As Florida nursing home residents died, operators raked in federal handouts
MIAMI — Heather Williams knew on April 28 that her mom, 63-year-old Sarita Redmond, had tested positive for COVID-19. But the Southern Oaks Care Center, which had become a petri dish of infection, would tell Williams nothing more.Call after call to the Pensacola nursing home went unanswered, Williams said. And a state executive order intended to protect elders in long-term care barred her from visiting her mother.Williams asked local police to make a welfare check in mid-May. The Pensacola Police Department told her that COVID-19 restrictions forbid that, too.“I didn’t know what else I could d...
Fiat Chrysler planning for big recall on engine used in Jeeps
DEROIT — Fiat Chrysler Automobiles is preparing for a possible recall related to an issue affecting upward of one million vehicles, likely including Jeep SUV models, equipped with its 2.4-liter Tigershark engine.The expected recall is related to emissions testing conducted on the gasoline engine and, according to the company, is not connected to claims summed up in various lawsuits that the engines burn excessive amounts of oil, which could cause stalling. It’s not known how soon the recall could happen.“In connection with internal testing, we determined that approximately 1 million vehicles e...
Detroit Free Press
Sick ICE detainees are scared to die of COVID-19. Some beg federal judge to release them
MIAMI — The list of immigration detainees personally asking a Miami federal judge to release them from coronavirus-riddled detention centers in South Florida continues to grow.The new requests for release — each about 200 pages long — began to trickle in about two weeks ago after U.S. Immigration and Customs Enforcement revealed that a detainee had died of the virus at a Palm Beach County hospital. It was, and remains, the state’s first reported COVID death of an immigration detainee.In their statements to U.S. District Judge Marcia G. Cooke, 13 detainees urged her to let them continue their d...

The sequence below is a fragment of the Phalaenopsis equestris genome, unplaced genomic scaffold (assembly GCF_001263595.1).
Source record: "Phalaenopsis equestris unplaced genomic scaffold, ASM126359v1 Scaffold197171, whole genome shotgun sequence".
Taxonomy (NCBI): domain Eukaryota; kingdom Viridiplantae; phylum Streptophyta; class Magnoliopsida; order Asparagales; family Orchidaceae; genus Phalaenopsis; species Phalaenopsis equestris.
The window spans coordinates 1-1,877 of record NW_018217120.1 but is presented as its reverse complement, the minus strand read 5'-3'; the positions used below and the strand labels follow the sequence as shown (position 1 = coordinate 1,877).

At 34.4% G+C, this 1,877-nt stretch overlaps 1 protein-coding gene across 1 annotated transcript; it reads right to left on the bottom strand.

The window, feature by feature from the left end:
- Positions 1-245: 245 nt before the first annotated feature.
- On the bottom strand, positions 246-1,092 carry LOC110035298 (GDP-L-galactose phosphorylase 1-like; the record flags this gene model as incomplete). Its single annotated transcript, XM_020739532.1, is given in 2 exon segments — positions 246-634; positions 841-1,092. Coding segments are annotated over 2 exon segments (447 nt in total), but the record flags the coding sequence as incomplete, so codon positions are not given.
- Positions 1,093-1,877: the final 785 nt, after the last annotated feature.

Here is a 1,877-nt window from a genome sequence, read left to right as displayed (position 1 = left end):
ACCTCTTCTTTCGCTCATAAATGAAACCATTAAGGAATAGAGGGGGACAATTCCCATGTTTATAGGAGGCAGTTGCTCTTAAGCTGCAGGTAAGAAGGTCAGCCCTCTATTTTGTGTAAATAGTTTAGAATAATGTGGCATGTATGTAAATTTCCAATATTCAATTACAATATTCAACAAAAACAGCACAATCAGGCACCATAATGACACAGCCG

In search for COVID-19 treatments, consumer group pushes drugmaker Gilead to test alternative to remdesivir
The pharmaceutical company that makes remdesivir — the only medication that has emergency authorization to fight COVID-19 — should also be conducting human trials on a related drug with strong potential, according to a citizen advocacy group that believes the alternative could be more effective, less expensive and easier to produce.Washington, D.C.-based Public Citizen sent a letter dated Tuesday to the CEO of Gilead Sciences and top federal regulators, urging the company and the government to work together to move forward with clinical trials of the drug “or publicly provide evidence why it i...
FAA finalizes and opens for comment its plan for the return of Boeing's 737 Max
The Federal Aviation Administration (FAA) on Monday published its final list of required design changes to the Boeing 737 Max, as well as changes to operation and maintenance procedures and to proposed pilot training, that must be completed for the jet to return to passenger service.The design changes include new software to limit the flight-control system that caused two Max crashes that killed 346 people, a new cockpit alert to tell pilots if a sensor that initiated those crashes is faulty, as well as the rerouting of some wiring on the planes to forestall a potential similar failure being t...
The Seattle Times